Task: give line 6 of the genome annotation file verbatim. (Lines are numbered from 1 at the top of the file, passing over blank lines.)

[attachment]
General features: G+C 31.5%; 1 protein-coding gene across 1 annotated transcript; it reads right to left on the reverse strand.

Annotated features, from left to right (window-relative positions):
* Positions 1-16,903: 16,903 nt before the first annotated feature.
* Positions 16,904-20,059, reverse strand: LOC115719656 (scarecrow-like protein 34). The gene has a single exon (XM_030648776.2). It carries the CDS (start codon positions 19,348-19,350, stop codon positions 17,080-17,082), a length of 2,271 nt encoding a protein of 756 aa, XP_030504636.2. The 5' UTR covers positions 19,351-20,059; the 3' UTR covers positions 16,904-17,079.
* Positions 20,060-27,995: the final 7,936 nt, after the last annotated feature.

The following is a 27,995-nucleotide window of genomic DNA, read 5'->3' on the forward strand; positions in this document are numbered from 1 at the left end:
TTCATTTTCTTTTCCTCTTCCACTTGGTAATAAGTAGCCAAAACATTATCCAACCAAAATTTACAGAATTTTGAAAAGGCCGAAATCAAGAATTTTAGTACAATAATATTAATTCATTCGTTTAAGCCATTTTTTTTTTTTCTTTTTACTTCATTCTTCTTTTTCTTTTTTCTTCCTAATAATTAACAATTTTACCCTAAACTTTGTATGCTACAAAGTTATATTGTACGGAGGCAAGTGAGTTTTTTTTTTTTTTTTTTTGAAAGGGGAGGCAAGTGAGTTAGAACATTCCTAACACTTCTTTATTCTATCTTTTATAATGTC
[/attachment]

The following is a 27,995-nucleotide window of genomic DNA, read 5'->3' on the forward strand; positions in this document are numbered from 1 at the left end: